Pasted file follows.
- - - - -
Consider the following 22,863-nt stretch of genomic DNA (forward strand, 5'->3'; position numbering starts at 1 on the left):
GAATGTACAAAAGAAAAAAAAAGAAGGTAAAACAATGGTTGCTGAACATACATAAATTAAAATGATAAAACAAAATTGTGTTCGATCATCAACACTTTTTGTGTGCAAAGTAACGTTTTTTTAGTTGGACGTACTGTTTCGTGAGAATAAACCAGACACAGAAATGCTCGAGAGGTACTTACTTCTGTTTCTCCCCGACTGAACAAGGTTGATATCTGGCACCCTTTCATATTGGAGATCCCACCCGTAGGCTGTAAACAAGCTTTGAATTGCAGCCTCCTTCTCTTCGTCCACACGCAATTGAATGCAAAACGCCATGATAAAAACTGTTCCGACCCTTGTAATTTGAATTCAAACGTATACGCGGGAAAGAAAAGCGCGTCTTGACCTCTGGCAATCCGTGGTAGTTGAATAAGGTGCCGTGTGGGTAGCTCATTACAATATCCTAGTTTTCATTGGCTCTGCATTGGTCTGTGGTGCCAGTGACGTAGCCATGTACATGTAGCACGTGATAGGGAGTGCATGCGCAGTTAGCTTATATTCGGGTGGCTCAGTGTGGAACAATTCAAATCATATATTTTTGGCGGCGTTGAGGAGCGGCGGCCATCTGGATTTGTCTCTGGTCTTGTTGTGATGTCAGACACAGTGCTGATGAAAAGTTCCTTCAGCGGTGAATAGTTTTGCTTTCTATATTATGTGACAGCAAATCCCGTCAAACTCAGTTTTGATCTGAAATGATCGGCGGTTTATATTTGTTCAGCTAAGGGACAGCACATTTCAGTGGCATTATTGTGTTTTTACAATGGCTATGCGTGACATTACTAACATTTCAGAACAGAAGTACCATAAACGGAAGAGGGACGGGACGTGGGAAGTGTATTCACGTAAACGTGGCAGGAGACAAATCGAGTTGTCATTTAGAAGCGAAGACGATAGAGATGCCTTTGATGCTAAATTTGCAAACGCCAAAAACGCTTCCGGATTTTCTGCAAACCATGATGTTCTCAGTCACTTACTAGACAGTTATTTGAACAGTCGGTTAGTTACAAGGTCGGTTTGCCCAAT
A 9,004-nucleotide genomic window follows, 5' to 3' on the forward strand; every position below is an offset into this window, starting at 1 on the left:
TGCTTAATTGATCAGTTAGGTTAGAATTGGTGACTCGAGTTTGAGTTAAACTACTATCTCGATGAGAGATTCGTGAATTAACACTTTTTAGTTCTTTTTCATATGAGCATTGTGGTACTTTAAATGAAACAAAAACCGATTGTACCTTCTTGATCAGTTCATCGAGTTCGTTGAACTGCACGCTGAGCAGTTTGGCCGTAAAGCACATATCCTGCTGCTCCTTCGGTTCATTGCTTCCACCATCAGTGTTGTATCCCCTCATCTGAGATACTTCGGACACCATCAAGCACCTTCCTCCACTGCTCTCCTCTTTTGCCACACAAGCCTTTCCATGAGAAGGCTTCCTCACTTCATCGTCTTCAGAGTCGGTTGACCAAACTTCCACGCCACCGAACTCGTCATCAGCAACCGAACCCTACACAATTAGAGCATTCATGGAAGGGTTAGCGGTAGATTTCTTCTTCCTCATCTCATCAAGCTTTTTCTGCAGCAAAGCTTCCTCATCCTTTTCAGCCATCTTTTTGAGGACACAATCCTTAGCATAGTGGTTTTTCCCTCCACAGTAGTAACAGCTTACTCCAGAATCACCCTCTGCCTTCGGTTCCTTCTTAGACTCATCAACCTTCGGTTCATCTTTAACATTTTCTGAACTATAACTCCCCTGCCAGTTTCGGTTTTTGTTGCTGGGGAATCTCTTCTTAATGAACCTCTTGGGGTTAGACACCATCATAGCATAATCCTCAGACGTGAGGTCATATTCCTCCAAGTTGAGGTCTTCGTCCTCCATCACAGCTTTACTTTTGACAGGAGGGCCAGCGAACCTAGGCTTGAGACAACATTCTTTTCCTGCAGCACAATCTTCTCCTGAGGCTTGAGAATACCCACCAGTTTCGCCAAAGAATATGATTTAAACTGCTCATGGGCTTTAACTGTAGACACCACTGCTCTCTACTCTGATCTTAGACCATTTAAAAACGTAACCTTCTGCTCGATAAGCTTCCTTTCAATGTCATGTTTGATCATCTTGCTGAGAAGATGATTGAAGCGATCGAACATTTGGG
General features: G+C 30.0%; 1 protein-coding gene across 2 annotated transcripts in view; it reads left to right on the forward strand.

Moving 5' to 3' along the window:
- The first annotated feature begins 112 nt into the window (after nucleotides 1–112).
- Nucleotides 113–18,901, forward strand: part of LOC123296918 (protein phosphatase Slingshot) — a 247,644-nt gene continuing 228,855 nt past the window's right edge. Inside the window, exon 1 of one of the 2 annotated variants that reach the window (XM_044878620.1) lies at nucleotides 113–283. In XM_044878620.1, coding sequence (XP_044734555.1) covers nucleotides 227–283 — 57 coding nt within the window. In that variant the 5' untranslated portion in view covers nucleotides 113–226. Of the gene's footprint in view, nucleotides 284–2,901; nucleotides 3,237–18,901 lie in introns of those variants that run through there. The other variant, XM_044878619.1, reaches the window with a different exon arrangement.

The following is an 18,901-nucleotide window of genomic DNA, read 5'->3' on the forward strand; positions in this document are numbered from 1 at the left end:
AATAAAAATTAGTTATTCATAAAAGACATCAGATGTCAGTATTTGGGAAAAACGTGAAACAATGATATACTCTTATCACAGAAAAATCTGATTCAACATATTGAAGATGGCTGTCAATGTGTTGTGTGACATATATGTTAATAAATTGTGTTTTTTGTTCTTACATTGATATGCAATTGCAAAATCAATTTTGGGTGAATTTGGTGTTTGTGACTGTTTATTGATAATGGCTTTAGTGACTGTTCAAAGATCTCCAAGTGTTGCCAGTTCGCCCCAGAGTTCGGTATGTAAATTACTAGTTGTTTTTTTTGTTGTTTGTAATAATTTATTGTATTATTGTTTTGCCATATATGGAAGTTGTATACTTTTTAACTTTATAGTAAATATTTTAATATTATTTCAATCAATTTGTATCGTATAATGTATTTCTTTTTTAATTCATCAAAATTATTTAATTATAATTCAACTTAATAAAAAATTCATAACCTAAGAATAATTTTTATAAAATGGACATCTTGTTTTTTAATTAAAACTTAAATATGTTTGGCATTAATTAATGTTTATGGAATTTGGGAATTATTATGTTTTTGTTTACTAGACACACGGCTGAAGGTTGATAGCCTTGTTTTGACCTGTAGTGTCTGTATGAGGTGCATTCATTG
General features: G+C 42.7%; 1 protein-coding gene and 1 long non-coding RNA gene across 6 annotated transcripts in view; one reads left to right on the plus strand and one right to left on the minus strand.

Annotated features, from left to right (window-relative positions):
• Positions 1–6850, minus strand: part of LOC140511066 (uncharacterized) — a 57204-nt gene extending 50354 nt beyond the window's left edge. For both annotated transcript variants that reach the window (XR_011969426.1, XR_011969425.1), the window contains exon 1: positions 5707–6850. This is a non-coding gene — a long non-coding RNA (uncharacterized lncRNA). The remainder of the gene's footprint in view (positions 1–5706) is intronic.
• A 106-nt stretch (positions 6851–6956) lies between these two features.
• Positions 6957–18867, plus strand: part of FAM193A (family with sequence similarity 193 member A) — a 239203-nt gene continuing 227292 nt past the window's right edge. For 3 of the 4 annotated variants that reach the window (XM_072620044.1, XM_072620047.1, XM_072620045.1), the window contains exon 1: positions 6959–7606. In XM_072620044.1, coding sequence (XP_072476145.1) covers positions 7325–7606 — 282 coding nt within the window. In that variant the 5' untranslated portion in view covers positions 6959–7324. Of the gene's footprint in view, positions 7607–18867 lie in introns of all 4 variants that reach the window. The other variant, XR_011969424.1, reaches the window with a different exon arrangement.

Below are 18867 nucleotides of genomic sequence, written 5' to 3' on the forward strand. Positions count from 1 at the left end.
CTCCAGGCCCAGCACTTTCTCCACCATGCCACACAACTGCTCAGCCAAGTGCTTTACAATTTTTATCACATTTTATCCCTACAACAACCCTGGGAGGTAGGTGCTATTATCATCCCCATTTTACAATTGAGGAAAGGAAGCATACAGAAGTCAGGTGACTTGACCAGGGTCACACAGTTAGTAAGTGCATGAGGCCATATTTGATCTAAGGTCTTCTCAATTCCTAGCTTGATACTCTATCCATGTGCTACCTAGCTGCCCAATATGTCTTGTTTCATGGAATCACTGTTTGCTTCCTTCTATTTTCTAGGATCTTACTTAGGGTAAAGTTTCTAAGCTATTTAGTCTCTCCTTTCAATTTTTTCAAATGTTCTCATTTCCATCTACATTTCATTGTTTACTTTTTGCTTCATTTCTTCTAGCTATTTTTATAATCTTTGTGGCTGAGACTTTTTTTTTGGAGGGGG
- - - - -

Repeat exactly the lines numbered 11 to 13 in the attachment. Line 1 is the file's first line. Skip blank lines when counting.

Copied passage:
General features: G+C 42.7%; 1 protein-coding gene and 1 long non-coding RNA gene across 6 annotated transcripts in view; one reads left to right on the plus strand and one right to left on the minus strand.

Annotated features, from left to right (window-relative positions):
• Positions 1–6850, minus strand: part of LOC140511066 (uncharacterized) — a 57204-nt gene extending 50354 nt beyond the window's left edge. For both annotated transcript variants that reach the window (XR_011969426.1, XR_011969425.1), the window contains exon 1: positions 5707–6850. This is a non-coding gene — a long non-coding RNA (uncharacterized lncRNA). The remainder of the gene's footprint in view (positions 1–5706) is intronic.